If the leaves of your soybean and corn crops, shrubs or roses look like Swiss cheese, the culprit could be Japanese beetles.
The population of the dime-sized insect continues to climb and will peak later in July. The green beetle with bronze wings and white tufts of hair around its shell is amid a multi-year population boom.
"They will build for the next five to seven years before some of the normal pathogens and predators move in to drop that population to a more balanced level," says Wayne Bailey, University of Missouri Extension entomologist. "They are gregarious feeders and come to feed in groups of up to 25 beetles or even more."
In a three-day period, Bailey collected more than 1,600 Japanese beetles in a single pheromone trap in Columbia.
Japanese beetles show little discrimination in filling their stomachs, feeding on any plant that has a pleasant smell. "Roses and linden trees are their favorite crops, but they'll feed on a wide variety of ornamentals, fruit trees, grapes and 440 different plants species," Bailey notes. "They usually feed on the tops of plants in the sunlight, and they like plants that smell succulent, so if it smells good to you they likely will prefer those plants."
Field crops also appear on the menu for the Japanese beetle. Both corn and soybeans can receive significant damage if control measures aren't implemented.
"For corn farmers it can be a serious pest because they target corn tassels and silks and chew on them," Bailey says. "If the silks are taken down to less than half an inch in length, you won't get pollination, thus reducing corn production for that particular ear."
In soybean plants, Japanese beetles chew at the leaves instead. They prefer lush leaflets at the top of plants and can hurt yield by significantly defoliating the plant.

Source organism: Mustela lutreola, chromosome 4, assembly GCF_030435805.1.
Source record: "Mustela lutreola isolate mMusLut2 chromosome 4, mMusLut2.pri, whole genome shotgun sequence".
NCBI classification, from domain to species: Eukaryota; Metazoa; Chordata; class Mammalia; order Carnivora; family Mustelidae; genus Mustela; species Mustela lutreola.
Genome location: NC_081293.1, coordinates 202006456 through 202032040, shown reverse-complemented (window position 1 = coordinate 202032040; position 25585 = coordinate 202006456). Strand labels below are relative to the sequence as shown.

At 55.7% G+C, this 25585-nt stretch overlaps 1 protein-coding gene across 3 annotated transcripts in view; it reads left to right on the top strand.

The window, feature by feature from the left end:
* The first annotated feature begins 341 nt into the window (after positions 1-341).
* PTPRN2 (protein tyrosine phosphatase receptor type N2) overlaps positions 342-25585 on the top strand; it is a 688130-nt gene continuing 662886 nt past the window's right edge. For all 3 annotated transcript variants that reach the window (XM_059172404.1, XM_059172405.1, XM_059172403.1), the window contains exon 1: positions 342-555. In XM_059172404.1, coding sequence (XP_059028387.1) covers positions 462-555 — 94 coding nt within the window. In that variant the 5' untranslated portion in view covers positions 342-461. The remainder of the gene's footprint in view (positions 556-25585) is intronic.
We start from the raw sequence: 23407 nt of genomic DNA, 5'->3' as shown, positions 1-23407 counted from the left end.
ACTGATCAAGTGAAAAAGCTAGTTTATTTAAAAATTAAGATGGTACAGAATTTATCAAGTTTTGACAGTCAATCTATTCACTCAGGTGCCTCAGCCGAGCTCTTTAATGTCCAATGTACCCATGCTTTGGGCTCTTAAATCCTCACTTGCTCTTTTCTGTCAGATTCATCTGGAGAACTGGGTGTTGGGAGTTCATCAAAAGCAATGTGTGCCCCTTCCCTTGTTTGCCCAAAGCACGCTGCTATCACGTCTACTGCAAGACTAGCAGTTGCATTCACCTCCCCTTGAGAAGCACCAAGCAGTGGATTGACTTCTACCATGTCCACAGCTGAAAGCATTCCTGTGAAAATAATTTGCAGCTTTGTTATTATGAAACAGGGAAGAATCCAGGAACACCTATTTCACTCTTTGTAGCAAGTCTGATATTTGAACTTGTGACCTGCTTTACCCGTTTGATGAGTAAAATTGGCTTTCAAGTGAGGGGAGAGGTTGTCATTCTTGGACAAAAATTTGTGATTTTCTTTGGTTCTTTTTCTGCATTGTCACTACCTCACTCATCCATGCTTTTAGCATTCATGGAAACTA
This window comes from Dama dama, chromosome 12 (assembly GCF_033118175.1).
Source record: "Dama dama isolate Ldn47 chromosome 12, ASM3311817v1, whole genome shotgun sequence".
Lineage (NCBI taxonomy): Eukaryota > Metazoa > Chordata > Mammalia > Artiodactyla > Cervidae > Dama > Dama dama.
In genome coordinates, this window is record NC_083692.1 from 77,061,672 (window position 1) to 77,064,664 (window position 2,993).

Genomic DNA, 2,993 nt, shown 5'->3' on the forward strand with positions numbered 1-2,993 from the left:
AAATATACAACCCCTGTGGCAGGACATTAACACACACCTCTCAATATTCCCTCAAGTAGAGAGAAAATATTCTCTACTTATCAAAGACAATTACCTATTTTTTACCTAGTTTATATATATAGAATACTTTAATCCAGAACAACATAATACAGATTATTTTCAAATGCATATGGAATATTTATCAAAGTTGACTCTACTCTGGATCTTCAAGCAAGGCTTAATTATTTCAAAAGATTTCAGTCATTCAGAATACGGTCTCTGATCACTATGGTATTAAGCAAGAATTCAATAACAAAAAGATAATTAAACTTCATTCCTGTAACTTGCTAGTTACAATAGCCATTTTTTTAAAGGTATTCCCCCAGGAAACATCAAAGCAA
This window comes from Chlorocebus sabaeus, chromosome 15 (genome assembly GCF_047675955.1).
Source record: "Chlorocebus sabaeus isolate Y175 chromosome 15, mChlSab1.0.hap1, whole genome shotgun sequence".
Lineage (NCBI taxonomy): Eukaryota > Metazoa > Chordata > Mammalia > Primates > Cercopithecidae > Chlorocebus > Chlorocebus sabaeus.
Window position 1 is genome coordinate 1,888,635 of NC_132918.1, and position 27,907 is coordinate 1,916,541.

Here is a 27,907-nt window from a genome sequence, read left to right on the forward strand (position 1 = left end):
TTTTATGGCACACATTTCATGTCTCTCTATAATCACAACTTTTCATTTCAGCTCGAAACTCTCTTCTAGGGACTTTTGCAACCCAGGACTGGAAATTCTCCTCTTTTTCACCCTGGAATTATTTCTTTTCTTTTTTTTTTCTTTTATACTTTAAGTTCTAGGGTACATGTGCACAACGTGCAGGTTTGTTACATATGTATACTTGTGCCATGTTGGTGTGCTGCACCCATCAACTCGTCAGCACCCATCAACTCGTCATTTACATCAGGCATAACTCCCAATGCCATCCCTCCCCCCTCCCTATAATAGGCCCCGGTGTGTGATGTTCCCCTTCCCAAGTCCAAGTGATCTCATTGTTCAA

"If you get 25% damage to the leaves on soybeans you can afford to treat your field to protect the rest of the crop," Bailey says. "In corn, we recommend treatment if there are three or more beetles per ear that are producing green silks and if pollination is less than 50% complete."
Japanese beetles arrived in the United States in the early 1900s, probably in potted irises from their native Japan. They were first found in New Jersey in 1916, and by mid-century had spread to Missouri, where they caused problems with ornamental plants and other crops. About 10 years ago, MU entomologists began seeing Japanese beetles in more rural areas of the state and they are now found in most counties. The insect can fly up to three miles to find a tasty, fragrant meal.
Japanese beetles live for one year. The adult lays eggs in July that hatch and develop into white larvae, which over winter in the soil and mature during the spring. They emerge as beetles in mid-June and begin feeding. Each healthy female lays 40 to 60 eggs. Adults live up to 60 days.
Homeowners and gardeners can fall back on a staple insecticide, powdered Sevin (carbaryl), to combat the destruction of Japanese beetles.
More information on the insect and appropriate pesticides is available in the June 20 issue of the MU Plant Protection Program's Integrated Pest & Crop Management newsletter at http://ppp.missouri.edu/newsletters/ipcm/archives/fullissue/v21n12.pdf.
Source: MU Cooperative Media Group